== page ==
Recant Reviling Love

I am going to have to say the appeal of the metaphor for love and rhetoric is quite effective for drawing in the audience. Perhaps it is unprofessional to say about the reflections on my personal life as pertains to Plato’s writings – but then I think the Greeks had an altogether different view of what professionalism might be. Suffice to say, this is the most I have laughed reading for classical rhetoric so far.

Phaedrus’ recounting of Lysias’ speech says lovers without love are better because Love gets exhausted, keeps score of the wrongs over the years, is irrational, jealous limiting and not a friend – a friend would point out flaws but Love does not. So, speaking of professionalism, the case is that sex for pleasure versus love turns out better. I can get on board with this metaphor for rhetoric and writing. It is subjective – there’s not one right way – it’s limiting, there are many ways to communicate, why writing? And it definitely can be exhausting.

However, sex without love also cannot ultimately satisfy and so – recant! Socrates recants after all agreeing with Phaedrus (except that he didn’t argue it well and that Socrates could do it better). The two discourses, he says, were lacking in delicacy: “Would not anyone who was himself of a noble and gentle nature, and who loved or ever had loved a nature like his own, when we tell of the petty causes of lovers’ jealousies, and of their exceeding animosities, and of the injuries which they do to their beloved, have imagined that our ideas of love were taken from some haunt of sailors to which good manners were unknown – he would certainly never have admitted the justice of our censure?” (243 c-d).  Indeed. Bias wrecks the rhetoric, just as love gone wrong wrecks the ways we love ever after. It’s like the misuse of rhetoric has wounded rhetoricians like Plato and Quintilian deeply – and maybe this is why there is so much talk about a rhetorician/orator needed to be morally good.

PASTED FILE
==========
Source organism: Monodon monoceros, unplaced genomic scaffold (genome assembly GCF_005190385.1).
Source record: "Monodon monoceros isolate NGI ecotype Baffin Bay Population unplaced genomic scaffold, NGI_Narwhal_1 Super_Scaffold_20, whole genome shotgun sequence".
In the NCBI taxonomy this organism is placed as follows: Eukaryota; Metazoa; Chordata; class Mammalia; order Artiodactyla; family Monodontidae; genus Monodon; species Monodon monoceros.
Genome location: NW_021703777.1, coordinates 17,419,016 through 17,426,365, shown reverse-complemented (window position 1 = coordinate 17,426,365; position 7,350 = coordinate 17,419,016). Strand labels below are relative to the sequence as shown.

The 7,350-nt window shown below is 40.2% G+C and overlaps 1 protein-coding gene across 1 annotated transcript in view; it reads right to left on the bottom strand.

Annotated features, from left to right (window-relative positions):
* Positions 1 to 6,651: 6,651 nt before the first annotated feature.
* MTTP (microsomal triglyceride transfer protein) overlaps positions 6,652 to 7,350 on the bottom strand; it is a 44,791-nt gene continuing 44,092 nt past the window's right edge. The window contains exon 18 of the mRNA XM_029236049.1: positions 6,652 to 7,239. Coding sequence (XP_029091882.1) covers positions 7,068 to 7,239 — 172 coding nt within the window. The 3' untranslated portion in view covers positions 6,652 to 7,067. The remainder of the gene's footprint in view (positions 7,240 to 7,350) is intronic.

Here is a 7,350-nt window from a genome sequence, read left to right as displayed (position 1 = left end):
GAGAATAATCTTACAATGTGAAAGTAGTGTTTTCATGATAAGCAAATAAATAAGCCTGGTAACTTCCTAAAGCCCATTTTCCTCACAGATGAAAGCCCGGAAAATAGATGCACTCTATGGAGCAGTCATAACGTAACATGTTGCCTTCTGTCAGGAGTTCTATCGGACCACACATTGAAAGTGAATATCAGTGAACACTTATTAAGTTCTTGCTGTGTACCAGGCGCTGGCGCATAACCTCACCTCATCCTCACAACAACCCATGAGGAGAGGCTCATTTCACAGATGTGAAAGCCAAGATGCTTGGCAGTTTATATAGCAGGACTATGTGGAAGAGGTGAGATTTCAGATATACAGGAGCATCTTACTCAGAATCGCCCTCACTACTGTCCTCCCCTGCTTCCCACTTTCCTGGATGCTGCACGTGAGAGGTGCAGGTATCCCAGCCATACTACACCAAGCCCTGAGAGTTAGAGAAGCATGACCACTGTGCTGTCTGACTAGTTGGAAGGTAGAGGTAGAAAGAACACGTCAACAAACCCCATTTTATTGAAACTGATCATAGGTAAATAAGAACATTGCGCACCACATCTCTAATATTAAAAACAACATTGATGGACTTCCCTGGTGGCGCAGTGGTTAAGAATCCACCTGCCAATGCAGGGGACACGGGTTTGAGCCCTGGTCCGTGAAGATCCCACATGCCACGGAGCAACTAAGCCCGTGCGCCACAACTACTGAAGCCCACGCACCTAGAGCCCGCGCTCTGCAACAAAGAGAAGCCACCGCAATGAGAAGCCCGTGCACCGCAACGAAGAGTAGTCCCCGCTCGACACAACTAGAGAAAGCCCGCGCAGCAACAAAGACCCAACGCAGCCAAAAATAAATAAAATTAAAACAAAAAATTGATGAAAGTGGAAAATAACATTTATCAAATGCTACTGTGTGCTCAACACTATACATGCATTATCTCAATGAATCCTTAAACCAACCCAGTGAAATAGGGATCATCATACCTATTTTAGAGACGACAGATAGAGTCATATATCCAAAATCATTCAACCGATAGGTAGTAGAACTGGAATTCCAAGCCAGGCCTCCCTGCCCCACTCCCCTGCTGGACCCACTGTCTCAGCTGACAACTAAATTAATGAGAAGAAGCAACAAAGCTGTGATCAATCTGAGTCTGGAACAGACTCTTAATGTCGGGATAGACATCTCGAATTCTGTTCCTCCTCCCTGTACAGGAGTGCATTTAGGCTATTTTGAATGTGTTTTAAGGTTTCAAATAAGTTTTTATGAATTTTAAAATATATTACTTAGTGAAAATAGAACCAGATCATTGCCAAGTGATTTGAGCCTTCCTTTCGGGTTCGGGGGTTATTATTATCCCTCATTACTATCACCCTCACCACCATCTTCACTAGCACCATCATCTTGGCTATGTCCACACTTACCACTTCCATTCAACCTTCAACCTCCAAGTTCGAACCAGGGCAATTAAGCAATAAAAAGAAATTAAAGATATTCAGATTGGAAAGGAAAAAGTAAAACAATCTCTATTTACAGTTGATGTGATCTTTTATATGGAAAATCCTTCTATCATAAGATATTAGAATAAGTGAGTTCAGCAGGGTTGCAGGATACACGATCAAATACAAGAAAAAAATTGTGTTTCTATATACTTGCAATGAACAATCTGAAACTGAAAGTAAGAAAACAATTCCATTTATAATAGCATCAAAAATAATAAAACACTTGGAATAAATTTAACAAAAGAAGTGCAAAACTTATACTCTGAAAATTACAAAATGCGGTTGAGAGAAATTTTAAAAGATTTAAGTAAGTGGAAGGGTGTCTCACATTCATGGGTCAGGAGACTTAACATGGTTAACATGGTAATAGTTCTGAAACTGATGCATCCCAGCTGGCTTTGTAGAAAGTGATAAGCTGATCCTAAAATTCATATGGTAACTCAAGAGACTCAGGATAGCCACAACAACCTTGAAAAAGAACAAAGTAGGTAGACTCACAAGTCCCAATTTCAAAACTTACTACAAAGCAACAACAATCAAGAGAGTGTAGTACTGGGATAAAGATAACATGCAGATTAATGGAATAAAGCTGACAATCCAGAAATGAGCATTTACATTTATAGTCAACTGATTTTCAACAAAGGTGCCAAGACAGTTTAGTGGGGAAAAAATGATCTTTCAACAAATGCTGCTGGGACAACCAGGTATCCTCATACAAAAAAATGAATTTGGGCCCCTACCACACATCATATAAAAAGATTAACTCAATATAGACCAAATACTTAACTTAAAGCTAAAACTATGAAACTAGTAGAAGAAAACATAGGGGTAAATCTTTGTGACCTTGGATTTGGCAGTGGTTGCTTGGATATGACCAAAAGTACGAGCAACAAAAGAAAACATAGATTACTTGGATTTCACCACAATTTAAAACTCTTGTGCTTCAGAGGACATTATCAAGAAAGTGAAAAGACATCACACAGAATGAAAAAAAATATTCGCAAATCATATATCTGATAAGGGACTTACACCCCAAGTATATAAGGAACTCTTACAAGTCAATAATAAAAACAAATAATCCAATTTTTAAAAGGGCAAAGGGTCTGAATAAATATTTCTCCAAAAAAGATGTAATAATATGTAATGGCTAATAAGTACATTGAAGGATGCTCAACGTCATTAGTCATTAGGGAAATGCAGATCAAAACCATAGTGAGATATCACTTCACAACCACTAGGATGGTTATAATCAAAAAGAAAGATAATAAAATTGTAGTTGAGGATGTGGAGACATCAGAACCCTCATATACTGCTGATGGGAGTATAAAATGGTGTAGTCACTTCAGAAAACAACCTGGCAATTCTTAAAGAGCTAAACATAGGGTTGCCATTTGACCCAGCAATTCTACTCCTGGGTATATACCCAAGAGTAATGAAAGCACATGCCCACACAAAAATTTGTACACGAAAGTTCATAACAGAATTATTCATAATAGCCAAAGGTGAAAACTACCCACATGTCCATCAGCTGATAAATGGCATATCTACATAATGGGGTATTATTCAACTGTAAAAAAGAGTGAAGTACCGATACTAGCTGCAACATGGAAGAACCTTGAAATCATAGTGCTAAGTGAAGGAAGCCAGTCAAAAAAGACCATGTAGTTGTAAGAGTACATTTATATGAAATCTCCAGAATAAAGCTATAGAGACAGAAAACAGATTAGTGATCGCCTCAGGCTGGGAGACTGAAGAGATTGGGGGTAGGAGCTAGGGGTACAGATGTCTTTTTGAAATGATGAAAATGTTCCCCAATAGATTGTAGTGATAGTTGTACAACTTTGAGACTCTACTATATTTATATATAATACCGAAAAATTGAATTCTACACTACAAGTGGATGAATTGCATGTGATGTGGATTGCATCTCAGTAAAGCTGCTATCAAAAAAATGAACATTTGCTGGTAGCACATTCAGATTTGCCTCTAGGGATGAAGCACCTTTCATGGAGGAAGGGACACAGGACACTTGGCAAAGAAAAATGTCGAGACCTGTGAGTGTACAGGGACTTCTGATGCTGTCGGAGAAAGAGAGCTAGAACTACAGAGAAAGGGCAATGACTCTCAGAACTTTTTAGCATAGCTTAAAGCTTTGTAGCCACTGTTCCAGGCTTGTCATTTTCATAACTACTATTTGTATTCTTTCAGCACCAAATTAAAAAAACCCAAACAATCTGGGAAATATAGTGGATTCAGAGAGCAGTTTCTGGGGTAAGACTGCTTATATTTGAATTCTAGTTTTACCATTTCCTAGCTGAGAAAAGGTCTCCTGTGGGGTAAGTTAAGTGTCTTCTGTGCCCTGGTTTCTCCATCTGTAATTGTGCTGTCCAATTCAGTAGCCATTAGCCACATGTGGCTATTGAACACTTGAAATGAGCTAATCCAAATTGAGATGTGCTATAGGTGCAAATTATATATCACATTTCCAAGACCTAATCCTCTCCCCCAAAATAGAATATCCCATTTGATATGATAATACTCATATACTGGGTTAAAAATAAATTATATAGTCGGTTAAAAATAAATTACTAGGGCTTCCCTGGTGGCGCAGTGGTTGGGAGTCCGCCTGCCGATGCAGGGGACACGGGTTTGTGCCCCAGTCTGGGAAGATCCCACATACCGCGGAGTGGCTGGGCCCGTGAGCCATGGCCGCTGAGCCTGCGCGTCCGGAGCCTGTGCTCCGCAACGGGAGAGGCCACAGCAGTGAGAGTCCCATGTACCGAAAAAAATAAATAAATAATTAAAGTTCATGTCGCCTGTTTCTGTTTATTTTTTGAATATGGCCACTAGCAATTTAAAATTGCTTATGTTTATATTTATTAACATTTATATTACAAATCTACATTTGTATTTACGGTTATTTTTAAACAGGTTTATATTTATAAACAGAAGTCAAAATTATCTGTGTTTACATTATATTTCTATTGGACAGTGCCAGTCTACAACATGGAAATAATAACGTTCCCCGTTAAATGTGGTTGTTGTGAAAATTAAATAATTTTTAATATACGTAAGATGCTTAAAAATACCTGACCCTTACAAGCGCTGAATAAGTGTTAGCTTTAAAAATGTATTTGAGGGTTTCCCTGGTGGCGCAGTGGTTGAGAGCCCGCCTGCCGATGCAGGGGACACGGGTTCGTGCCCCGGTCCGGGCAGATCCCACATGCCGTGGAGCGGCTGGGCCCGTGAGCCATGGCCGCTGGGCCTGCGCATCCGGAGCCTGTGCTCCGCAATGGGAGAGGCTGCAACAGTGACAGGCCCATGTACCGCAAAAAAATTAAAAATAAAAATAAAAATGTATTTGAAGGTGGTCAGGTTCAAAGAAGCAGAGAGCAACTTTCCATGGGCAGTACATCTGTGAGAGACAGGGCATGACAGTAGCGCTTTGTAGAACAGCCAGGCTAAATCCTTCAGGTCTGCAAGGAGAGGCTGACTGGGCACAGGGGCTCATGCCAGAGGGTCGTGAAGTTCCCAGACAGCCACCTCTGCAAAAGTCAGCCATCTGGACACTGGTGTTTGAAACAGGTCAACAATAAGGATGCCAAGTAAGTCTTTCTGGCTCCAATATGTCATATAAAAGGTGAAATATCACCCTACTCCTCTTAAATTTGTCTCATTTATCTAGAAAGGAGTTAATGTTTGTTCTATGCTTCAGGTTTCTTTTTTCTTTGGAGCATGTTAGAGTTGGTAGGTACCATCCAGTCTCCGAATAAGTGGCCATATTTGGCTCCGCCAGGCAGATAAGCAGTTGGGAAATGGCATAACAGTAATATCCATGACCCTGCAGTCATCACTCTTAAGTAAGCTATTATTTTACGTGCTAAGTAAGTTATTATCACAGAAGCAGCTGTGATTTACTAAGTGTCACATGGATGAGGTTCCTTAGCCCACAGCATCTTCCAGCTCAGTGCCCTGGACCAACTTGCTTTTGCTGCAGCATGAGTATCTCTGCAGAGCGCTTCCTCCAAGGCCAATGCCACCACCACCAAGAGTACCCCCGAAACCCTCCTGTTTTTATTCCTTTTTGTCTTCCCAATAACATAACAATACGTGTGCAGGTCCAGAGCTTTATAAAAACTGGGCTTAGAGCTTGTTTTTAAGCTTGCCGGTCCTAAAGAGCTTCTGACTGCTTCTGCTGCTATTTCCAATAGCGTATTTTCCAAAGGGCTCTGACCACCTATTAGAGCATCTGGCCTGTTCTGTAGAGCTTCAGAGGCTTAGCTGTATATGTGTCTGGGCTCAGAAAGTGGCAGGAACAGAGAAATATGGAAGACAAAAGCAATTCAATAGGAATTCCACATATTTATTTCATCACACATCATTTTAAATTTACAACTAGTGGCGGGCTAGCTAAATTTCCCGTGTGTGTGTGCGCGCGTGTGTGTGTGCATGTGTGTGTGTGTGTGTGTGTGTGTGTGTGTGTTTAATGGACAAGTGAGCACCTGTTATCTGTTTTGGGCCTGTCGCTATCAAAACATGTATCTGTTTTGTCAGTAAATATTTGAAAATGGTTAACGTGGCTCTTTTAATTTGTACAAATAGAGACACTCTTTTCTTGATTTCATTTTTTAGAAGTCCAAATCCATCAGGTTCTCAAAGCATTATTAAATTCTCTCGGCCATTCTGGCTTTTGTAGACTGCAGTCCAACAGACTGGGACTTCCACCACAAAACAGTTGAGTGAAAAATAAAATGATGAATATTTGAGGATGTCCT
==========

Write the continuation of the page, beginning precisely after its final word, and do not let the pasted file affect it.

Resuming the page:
It feels a lot like the case I make to my students: I know writing has hurt you before, been painful, made you feel dumb or frustrated – but it has it’s uses! There can be good writing experiences! In the love metaphor, just because there was cheating and insults and they kicked you out of the house before you had a place to stay, does not mean that’s going to happen again. As teachers in college we have to address the wounded and make a safe place for students to make all the blunders of new love without criticism.

One thought on “Recant Reviling Love”

  1. I had a meeting with one of my mentors this morning, who said to me (twice): “Where are you going, where have you been?” Which of course is the first line from the Phaedrus, as well as the title of the famous short story by Joyce Carol Oates in which an adolescent girl meets the devil. (His name in the story is actually ‘Arnold Friend,’ but the symbolism is pretty obvious, especially when you take out the r’s.)

    Anyway: I like the idea of the pedagogical parallels to the love-gone-wrong idea; rhetoric gone wrong; writing gone wrong. It makes me think of Elspeth Stuckey’s stuff on class in “The Violence of Literacy,” and maybe Richard Rodriguez in “Aria,” as well (and “Bootstraps”): how these patterns of ascent and maturing and learning all inevitably rip something away from us or damage us in some way. Or maybe it’s just change. If you’re not the same as you were before, are you damaged?

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